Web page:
Firsthand—experiences with aging

By Claudia Parliament

Returning to synchronized swimming after a 32-year hiatus has significantly altered my life. When my high school coach retired in 1993, several of us organized a show in her honor. We enjoyed it so much we started a masters synchro team, the Minnesota Northern Pikes, and since 1995 we have competed at the annual U.S. Masters Championships. My middle sister and I are the oldest members on the team, at ages 71 and 75. In our most recent national competition, our six-member team placed second in our age group category. 

My youngest sister, who competed nationally and internationally in her youth, returned from California in 1998 and became the head coach of a local club. She asked us to help with coaching. Currently, the club has more than 80 swimmers, ages 8 to19.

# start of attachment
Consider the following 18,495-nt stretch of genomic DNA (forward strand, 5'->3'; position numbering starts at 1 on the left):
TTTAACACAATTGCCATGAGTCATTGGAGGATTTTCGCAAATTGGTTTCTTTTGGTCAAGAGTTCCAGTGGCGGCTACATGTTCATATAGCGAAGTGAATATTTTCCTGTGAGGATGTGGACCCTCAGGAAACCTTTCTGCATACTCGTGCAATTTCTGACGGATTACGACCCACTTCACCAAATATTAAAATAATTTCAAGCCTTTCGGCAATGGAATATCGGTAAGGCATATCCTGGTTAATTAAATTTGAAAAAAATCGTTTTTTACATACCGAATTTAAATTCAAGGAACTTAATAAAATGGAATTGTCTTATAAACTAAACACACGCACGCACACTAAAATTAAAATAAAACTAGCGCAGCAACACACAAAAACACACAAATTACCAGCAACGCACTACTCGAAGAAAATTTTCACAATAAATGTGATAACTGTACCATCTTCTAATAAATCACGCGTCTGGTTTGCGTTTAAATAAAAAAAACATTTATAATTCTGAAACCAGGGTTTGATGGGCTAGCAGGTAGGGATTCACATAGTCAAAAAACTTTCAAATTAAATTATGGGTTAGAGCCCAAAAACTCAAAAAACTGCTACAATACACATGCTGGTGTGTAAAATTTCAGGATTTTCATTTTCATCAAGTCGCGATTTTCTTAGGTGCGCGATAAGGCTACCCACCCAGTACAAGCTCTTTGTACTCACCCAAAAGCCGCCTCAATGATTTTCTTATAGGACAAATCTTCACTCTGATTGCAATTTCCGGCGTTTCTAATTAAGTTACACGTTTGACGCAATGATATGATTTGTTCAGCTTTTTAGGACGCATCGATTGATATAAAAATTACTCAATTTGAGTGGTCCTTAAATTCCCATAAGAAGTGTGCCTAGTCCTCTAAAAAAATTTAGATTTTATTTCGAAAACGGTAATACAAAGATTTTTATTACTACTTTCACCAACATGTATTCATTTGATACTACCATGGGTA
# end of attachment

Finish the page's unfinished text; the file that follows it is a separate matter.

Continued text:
What keeps me coaching 5 days a week, 10 months a year? Primarily, it is the engagement with young women. Often, they start at a tender age with limited body awareness and control and leave as self-confident, poised women with life skills of teamwork, goal-setting and focus. I have a 10-year window to watch them progress, longer than a classroom teacher or high school coach.

What keeps me swimming twice a week with our masters team? The friendship of teammates, the benefit of staying fit with the strength and flexibility needed to compete, and the satisfaction of feeling better about myself, both mentally and emotionally. In addition, synchro is s a sport with few sports-related injuries—no broken bones, torn ligaments, falls or crashes—a concern as we age. 

Conclusion: stay active, engage in a project, and do something you enjoy, perhaps bringing forward skills or interests from your youth.   

If you would like to share a firsthand experience related to health and aging, please contact Ron Anderson, UMRA Cares Committee, at [email protected].